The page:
Image shows two men in the appliances section of their store
Kirk and Jared Simon at Simon's Furniture, Mattresses and Appliances in Franklin, Mass., in March 2020.

Appliances meet critical needs during crisis

Home appliance retailers are essential businesses in Massachusetts. A strong argument advanced by Simon’s Furniture, Mattresses & Appliances in Franklin, Mass., may have helped make sure of that.

Today, Massachusetts Gov. Charlie Baker ordered non-essential businesses to close at noon Tuesday. Simon’s didn’t wait for the order. To help slow the spread of the coronavirus, it chose to close its showroom last week. But it continued to serve customers’ critical needs.

“During the COVID-19 crisis, the importance of getting critical supplies and products to Americans has never been greater,” Kirk and Jared Simon wrote to state and local officials over the weekend. “Appliances are some of the most important resources in someone’s home. Refrigerators are used to keep insulin and other important medications cold, keep emergency food frozen and help prevent the spread of food-borne illnesses. Washing machines and dishwashers are necessary to increase sanitation, especially in homes where loved ones are ill.”

Jared Simon is a member of the Home Furnishings Association’s Board of Directors and Government Relations Action Team. He and his father, who operate the 109-year-old family business, addressed their letter to members of their city council, state legislators and the governor. Although Massachusetts was not yet under a mandatory lockdown order, many furniture stores voluntarily shut their doors.

Every business that sells appliances should be treated the same

States that acted sooner also allowed “essential” businesses to remain open, but the definition of essential generally excluded furniture stores. The Simons made the opposite case, especially for furniture retailers who also sell appliances.

In fact, many home improvement chains, hardware stores and dealers that only carry appliances were still allowed to operate in states where furniture retailers were not. “We’re looking for fairness,” Jared Simon said.

The Simons’ advocacy appears to have worked in Massachusetts. Baker’s order issued late this morning was accompanied by a list of essential services. It included: “Commercial retail stores that supply essential sectors, including convenience stores, pet supply stores, auto supplies and repair, hardware and home improvement, and home appliance retailers.”

Appliances are a major business for Simon’s. “As a member of the New England Appliance & Electronics Group, we have $50 million of appliances in stock in Massachusetts,” the Simons’ letter said. “No other retailer, distributor or manufacturer has as much inventory in their possession to help out during this crisis.”

Reach out to elected officials in advance

The Simons wrote to elected officials in hopes of winning support for selling and delivering appliances if “non-essential” businesses were ordered to cease operations. The response was positive. Several city officials expressed support, and the message may have gotten through to the governor’s office.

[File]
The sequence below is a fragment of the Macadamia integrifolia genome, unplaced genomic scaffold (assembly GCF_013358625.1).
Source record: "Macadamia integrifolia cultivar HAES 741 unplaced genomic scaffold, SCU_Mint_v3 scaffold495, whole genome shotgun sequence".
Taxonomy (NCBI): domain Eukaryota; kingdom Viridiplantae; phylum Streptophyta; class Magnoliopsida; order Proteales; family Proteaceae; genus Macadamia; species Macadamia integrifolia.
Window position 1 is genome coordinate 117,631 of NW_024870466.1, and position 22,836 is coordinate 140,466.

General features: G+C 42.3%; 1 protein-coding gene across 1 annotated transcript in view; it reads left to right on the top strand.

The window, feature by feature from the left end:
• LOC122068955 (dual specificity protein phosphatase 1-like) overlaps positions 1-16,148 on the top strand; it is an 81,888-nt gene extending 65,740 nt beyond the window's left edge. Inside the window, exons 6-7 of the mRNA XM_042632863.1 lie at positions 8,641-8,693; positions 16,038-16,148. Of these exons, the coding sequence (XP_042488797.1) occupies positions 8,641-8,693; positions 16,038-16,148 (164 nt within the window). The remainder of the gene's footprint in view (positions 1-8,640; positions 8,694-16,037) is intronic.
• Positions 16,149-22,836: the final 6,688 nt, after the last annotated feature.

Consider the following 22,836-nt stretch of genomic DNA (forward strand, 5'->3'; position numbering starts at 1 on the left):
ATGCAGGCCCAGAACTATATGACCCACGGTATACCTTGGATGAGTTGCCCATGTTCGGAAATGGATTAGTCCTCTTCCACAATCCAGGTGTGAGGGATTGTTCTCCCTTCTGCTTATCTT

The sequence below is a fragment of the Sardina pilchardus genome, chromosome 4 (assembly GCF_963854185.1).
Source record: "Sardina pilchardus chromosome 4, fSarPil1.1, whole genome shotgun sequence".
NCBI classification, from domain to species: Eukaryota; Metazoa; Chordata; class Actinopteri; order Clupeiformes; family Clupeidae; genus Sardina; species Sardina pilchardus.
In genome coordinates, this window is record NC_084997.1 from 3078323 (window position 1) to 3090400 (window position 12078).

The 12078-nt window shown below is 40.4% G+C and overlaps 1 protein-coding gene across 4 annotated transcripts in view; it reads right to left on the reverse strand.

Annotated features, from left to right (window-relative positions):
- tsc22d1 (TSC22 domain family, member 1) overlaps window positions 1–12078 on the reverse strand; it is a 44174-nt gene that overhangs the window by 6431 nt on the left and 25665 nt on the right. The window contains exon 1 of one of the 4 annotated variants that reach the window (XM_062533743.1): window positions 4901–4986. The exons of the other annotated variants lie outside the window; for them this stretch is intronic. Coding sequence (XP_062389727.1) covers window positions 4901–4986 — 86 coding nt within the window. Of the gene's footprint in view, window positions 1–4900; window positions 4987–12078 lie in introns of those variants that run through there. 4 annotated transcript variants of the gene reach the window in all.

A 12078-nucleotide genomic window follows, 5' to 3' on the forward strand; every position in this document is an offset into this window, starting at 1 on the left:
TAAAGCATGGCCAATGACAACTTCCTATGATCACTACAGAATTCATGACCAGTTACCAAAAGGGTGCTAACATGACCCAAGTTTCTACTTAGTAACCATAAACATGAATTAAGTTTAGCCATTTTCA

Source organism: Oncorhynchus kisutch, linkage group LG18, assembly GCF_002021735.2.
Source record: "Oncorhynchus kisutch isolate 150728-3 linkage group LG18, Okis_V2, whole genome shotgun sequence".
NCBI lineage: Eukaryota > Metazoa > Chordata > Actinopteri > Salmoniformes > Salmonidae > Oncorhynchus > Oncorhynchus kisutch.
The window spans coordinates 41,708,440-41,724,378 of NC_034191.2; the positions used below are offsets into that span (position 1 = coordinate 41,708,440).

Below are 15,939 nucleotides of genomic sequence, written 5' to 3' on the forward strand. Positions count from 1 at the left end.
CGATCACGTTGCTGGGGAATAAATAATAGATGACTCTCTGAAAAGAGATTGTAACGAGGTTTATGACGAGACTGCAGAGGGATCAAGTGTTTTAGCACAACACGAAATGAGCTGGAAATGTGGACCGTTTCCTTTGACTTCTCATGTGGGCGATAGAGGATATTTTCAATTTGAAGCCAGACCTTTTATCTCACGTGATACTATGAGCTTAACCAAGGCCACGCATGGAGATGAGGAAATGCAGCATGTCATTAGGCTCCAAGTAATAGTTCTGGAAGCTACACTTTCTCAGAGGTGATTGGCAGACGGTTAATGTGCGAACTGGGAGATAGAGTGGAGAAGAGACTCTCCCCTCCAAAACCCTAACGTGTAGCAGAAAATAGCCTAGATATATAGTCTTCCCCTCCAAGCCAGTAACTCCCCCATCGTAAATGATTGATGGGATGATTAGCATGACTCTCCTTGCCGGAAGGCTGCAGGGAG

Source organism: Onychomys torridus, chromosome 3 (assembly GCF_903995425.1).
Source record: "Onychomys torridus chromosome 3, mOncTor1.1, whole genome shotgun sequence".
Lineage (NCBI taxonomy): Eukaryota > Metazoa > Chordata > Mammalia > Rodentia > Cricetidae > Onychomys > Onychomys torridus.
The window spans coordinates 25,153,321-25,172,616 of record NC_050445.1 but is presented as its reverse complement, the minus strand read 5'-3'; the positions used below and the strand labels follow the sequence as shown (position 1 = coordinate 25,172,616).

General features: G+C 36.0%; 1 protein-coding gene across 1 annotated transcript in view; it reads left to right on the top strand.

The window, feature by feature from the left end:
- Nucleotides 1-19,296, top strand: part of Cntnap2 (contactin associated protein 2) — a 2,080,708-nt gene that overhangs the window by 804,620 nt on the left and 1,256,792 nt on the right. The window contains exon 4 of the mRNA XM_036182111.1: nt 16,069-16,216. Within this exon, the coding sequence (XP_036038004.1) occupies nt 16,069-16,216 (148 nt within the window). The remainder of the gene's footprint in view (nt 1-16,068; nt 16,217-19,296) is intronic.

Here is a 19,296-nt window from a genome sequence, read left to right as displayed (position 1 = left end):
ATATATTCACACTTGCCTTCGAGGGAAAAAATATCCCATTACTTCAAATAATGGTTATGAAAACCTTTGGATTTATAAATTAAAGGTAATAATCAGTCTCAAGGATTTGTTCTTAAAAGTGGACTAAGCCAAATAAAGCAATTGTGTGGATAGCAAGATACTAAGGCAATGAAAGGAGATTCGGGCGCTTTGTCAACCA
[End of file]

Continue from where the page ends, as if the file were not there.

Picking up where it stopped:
They took a smart approach. It’s far better to advance the argument before a state issues an order and leaves furniture retailers off the list of essential businesses. It’s also important to stress that businesses take social responsibility seriously. Although Simon’s could reopen its showroom in wake of the governor’s decision, it won’t, Jared Simon said.

“We are not allowing anyone in any of our buildings except critical employees,” he said. “At our warehouse, we have two employees in an 18,000-square-foot building using separate bathrooms and staying physically away from each other. In our showroom and main offices, we have my father, my operations manager and myself. All using separate phones, separate offices and separate bathrooms. We are open for e-commerce business and via the phone, but we are not letting customers in the building.”

Delivery crews will take necessary precautions and leave products outside the home if customers prefer.

Beds, mattresses, home office furniture are needed, too

There are good arguments to make for the essential nature of other products furniture retailers sell. Rob Davis, president of HFA member Diakon Logistics, said one of his crews delivered beds for a fire station that needed more sleeping capacity.

In fact, Simon received a call today from a fire station in the nearby town of Walpole. It needed four recliners. Simon’s had them in stock and made the sale.

It could be an assisted living facility that needs more beds. Or it could be a family hosting additional relatives during the crisis. People who are working at home for the first time might need desks, chairs or other work-related furniture.

As some manufacturers cut their production, the public will look for sources of needed products that have inventory. That’s likely to be furniture retailers.

If retailers let their local and state governments know that they have needed products in their warehouses, they may be able to fill a void and keep a little revenue coming in.

The Simons’ proactive approach to serving customers’ critical needs sets a good example for other HFA members. Other furniture retailers should make their own case to state and local leaders about how they can responsibly meet the critical needs of their customers and communities.

Several other states also act

Do “essential” businesses include appliance retailers?

Connecticut: yes

Kentucky: unclear

Louisiana: unclear

Michigan: yes

Ohio: yes; also products needed to work at home

Indiana: yes, also products needed to work at home

[How to contact your elected officials]

[HFA COVID-19 resources]

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